i-ro-ny n. pl. i-ro-nies
3. Dramatic irony.
4. Socratic irony.
How many people know how to use the word irony in its proper definition? Not a whole lot, as I’m coming to discover. The term irony appears to be applied toward a great many anecdotes or circumstances that have no sense of irony to them whatsoever. It gives a person a lot of pause in thinking about the sociological redefinition about a lot of words. Let’s take feminism for example:
1. Belief in the social, political, and economic equality of the sexes.
2. The movement organized around this belief.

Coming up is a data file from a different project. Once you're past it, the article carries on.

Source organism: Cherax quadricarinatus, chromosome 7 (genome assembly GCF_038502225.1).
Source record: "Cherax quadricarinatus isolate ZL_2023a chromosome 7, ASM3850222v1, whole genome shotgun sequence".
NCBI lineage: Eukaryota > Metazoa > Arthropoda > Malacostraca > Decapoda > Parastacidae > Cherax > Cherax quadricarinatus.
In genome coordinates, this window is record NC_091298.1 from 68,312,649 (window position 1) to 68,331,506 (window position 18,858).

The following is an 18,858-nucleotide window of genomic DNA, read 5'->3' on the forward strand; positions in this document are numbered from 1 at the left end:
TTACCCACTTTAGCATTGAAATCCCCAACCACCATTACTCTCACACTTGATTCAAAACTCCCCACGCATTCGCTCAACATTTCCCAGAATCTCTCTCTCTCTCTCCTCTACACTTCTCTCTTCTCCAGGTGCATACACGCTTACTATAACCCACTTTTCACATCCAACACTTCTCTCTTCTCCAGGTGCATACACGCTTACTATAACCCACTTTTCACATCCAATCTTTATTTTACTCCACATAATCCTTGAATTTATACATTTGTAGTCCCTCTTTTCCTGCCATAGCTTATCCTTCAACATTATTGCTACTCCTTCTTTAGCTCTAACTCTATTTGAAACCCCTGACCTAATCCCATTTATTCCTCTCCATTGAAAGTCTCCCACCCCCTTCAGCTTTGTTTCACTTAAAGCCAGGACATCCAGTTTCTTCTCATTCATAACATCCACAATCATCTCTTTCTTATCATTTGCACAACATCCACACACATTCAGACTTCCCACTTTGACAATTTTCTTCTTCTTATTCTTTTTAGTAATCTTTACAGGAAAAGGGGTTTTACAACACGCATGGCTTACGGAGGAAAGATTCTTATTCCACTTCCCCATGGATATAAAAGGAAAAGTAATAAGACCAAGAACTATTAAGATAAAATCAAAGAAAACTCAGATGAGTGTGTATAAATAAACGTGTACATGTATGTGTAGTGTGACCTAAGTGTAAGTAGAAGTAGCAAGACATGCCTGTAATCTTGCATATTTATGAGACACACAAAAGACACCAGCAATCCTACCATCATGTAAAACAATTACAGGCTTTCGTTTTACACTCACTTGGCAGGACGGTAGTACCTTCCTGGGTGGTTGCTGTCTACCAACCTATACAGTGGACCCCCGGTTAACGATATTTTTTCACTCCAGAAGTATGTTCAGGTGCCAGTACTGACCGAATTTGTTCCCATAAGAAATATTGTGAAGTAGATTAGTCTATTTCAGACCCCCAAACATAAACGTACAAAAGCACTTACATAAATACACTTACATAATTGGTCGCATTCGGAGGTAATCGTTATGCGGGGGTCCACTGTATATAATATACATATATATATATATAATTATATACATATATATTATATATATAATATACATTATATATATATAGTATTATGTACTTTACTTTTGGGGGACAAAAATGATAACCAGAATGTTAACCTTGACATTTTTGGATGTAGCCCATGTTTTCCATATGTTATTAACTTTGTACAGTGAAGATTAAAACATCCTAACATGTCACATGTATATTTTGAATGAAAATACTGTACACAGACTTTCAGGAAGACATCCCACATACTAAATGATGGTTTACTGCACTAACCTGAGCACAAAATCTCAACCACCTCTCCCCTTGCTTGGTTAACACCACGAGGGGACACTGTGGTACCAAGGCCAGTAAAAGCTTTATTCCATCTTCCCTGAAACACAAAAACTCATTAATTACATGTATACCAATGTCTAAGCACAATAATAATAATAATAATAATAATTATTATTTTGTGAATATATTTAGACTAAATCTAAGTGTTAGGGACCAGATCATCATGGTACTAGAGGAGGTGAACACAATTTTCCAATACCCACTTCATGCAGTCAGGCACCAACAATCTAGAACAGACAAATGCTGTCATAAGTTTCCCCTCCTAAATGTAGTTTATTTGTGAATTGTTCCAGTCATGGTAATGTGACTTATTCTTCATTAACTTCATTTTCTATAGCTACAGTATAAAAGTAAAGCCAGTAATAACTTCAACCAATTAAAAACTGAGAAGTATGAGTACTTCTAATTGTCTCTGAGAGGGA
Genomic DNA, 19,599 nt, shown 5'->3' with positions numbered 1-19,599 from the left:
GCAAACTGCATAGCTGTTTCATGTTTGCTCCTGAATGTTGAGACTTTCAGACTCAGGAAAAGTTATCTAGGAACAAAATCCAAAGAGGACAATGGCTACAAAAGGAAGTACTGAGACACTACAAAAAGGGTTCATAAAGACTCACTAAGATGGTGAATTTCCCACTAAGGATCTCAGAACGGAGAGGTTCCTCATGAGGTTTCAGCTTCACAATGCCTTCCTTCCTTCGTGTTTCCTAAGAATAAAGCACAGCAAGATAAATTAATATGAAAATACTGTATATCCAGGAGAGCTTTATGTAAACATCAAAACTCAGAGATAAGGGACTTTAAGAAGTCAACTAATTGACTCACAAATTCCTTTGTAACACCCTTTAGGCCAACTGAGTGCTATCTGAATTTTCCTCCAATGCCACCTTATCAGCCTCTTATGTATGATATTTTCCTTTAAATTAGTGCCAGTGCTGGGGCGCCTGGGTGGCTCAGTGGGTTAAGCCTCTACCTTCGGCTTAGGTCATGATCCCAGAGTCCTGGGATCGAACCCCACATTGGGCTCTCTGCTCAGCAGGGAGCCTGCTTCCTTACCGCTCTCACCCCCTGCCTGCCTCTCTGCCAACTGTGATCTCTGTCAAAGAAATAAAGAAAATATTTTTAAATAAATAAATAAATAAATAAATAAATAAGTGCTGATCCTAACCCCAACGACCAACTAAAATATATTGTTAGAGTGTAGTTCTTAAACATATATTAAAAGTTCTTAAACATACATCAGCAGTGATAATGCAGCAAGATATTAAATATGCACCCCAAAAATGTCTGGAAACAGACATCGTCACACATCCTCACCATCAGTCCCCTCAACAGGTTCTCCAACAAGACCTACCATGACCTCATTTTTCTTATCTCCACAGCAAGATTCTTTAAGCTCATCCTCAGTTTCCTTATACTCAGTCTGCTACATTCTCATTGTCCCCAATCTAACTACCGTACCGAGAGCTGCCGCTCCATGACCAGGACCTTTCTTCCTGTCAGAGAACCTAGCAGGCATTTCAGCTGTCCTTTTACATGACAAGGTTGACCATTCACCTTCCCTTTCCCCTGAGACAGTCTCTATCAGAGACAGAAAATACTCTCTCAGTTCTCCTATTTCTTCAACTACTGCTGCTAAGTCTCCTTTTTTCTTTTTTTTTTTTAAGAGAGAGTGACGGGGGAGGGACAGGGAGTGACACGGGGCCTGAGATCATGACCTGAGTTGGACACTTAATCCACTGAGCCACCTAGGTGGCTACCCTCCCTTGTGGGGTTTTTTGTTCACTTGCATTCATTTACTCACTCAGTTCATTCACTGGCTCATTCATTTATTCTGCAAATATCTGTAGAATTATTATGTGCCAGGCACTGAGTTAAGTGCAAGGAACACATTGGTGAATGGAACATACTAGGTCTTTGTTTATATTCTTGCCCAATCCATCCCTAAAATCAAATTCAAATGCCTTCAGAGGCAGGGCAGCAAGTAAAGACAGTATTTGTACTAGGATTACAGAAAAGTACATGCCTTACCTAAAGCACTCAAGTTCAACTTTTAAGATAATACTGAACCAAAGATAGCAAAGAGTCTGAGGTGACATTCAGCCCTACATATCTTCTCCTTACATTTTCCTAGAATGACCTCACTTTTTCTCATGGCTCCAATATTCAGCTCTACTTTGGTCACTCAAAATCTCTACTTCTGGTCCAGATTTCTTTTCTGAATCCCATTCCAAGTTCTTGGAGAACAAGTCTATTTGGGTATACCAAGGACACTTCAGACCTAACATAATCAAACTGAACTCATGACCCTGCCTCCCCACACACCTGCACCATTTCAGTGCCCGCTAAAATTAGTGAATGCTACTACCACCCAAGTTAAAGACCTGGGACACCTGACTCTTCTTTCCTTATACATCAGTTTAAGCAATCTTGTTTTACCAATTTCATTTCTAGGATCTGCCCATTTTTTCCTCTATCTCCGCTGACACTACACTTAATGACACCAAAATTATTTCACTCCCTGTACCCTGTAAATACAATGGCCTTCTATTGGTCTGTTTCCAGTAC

When people ask me if I’m a feminist, I answer yes. I usually get strange looks, but not because of the fact that I believe in equality, but because they have redefined this word to mean that I believe females are superior to males. Has public misconception of diction truly progressed to a point where words become redefined to a point of misunderstanding? I blame Rush Limbaugh and his femi-nazi term; it seems to have crossed over into the social consciousness of what the word means. Feminists are simply those who want equal rights, not those who’re leather-wearing motorcycle bull dykes who think all men are not worth scraping off the bottom of their steel-toed boot.
I wish people would learn vocabulary before using words they don’t truly understand.